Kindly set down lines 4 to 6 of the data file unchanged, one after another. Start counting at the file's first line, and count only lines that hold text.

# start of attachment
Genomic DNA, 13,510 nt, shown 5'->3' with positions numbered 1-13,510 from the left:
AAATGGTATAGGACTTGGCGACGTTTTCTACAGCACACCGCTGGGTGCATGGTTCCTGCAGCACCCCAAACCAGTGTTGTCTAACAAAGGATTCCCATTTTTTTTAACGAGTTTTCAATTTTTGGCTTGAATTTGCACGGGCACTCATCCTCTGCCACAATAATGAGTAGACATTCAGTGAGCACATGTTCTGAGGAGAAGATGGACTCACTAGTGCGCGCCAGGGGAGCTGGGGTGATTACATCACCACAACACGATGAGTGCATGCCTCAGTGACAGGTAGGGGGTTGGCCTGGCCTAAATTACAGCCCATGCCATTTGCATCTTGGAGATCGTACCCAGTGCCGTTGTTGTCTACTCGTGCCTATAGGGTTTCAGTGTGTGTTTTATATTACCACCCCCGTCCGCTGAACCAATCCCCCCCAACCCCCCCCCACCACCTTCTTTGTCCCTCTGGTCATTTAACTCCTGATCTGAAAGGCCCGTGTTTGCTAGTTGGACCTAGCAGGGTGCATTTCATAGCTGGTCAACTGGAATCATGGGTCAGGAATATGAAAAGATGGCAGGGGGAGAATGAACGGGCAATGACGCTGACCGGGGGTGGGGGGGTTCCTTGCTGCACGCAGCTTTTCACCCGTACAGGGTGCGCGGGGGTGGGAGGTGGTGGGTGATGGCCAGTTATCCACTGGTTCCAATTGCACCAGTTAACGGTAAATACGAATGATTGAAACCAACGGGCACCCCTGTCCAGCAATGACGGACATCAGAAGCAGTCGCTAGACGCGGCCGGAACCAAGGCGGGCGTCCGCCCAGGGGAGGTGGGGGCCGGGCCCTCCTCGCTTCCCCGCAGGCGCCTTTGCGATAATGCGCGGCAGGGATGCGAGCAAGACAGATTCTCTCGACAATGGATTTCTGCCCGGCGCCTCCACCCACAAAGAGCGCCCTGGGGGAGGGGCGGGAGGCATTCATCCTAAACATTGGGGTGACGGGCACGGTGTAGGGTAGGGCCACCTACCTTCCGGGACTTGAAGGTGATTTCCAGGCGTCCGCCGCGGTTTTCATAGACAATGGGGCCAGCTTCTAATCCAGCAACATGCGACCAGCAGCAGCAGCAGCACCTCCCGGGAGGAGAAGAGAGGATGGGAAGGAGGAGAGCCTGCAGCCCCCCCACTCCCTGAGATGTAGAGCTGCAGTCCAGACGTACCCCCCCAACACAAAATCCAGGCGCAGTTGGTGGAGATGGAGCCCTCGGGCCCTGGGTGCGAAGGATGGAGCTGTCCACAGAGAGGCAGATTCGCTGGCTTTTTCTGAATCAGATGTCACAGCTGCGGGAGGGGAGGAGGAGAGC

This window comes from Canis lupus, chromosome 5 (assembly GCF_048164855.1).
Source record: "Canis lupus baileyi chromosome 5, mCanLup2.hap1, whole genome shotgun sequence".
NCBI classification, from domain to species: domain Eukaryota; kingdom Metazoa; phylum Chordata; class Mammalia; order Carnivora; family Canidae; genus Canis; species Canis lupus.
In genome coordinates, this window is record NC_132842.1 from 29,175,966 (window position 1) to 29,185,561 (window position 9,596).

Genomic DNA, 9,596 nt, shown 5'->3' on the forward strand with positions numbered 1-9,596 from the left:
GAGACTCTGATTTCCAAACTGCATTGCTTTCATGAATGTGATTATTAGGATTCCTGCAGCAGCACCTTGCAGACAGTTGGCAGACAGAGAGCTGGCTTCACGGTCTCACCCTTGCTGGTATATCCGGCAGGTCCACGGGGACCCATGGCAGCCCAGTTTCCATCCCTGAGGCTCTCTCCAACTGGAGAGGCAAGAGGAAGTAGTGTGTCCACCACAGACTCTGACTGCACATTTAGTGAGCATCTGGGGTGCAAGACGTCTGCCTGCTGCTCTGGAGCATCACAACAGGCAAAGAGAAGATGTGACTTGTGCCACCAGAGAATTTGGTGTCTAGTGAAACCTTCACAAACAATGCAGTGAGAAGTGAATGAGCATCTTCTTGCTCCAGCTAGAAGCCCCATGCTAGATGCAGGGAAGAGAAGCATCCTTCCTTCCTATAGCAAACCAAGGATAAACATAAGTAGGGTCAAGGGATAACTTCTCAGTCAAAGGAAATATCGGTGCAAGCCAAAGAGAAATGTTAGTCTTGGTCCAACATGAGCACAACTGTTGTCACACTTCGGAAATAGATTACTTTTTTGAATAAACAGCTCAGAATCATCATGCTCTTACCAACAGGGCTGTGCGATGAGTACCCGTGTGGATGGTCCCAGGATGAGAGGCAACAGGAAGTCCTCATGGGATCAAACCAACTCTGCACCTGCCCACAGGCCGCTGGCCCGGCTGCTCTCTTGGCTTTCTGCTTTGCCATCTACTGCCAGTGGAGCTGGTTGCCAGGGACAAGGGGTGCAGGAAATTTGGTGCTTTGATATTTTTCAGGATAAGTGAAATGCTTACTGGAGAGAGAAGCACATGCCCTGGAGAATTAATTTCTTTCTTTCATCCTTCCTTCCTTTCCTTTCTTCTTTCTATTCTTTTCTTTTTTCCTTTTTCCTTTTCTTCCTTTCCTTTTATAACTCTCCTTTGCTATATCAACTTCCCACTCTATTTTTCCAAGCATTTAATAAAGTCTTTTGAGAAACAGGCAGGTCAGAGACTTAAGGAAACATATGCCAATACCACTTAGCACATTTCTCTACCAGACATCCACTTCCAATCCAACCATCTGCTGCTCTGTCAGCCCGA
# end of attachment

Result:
Source record: "Canis lupus baileyi chromosome 5, mCanLup2.hap1, whole genome shotgun sequence".
NCBI classification, from domain to species: domain Eukaryota; kingdom Metazoa; phylum Chordata; class Mammalia; order Carnivora; family Canidae; genus Canis; species Canis lupus.
In genome coordinates, this window is record NC_132842.1 from 29,175,966 (window position 1) to 29,185,561 (window position 9,596).